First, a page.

Admit it, Chuck: What you really want is an Enabling Act, not a Constitution.

It seems Chuckie also hates competition. Would-be tyrants usually do.

Schumer also proposed electoral reform in his speech. “Our very electoral structure has been rigged to favor Tea Party candidates in Republican primaries,” he said.

He argued that this is due to the political makeup of primary voters and gerrymandering by Republicans who “draw districts where a Democrat could never be elected.”

Schumer recommended a primary system “where all voters, members of every party, can vote and the top two vote-getters, regardless of party, then enter a run-off.”

Whining against gerrymandering is rich, since Democrats have long benefited from the creation of safe seats. I don’t like it; I’d like to get rid of it. But those are the rules we have now, so, tough, Senator.Try enacting policies that don’t lead to a wipe out in state-level elections, and maybe on day your allies will control the process. And I’ll bet you’ll suddenly be a fan of the system, too.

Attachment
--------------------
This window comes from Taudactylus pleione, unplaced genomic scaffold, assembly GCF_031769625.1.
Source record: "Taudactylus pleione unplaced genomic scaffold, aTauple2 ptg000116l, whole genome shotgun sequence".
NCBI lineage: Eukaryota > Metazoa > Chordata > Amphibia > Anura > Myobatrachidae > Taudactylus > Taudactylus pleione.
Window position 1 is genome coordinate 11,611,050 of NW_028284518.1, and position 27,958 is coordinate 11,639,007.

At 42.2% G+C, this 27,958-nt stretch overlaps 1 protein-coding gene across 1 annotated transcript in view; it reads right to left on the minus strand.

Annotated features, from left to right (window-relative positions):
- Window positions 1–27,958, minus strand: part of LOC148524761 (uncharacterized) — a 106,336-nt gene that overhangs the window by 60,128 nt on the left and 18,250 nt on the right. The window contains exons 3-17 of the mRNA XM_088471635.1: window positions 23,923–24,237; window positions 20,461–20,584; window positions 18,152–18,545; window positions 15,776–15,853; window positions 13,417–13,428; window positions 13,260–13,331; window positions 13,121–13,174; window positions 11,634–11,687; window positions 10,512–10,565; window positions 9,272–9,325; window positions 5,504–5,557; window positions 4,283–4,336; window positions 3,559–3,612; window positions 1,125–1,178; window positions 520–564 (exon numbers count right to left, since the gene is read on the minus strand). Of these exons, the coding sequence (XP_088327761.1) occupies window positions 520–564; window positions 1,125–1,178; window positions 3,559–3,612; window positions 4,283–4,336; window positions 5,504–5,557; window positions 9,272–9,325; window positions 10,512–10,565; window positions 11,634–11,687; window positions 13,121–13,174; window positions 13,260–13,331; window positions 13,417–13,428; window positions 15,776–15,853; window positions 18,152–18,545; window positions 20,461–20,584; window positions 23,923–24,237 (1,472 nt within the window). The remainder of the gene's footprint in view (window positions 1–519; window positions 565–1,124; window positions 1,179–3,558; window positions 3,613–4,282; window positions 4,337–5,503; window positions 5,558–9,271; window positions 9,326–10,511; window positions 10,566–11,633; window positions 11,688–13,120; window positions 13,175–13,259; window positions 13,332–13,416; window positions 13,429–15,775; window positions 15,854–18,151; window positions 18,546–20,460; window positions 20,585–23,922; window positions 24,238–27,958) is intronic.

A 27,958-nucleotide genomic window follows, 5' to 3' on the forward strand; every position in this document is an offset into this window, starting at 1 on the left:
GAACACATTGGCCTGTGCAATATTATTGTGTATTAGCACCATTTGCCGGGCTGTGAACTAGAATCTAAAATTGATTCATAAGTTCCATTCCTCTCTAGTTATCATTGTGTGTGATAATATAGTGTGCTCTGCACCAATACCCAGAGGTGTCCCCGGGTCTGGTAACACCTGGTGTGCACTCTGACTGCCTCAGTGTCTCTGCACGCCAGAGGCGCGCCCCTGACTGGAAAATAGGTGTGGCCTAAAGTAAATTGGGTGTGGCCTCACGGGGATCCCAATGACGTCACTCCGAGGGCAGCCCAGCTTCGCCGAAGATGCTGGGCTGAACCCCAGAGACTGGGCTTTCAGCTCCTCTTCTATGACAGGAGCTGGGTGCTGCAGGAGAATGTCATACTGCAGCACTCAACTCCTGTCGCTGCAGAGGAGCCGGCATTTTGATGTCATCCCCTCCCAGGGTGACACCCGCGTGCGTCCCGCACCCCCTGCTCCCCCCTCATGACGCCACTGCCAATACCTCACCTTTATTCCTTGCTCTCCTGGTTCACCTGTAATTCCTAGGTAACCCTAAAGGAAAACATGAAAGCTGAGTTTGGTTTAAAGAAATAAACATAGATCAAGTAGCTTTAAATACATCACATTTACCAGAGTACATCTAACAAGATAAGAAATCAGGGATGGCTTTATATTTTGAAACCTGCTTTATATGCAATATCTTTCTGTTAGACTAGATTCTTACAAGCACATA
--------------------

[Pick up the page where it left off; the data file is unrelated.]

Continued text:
The leaders of the Democratic Party sure have a problem with democracy, don’t they?

PS: Anyone else get a weird vibe from Schumer, like he’s sworn an oath to Don Corleone? The guy just oozes “made man.”

RELATED: Ted Cruz sends a letter to Eric Holder, demanding an independent prosecutor to look into the IRS scandal. Worth reading.

UPDATE: Just an hour ago on Twitter, Senator Cory “Imaginary Friend” Booker (D-NJ) had this to say about Senator Schumer’s call for restrictions on free speech:

via Katnandu

(Crossposted at Public Secrets)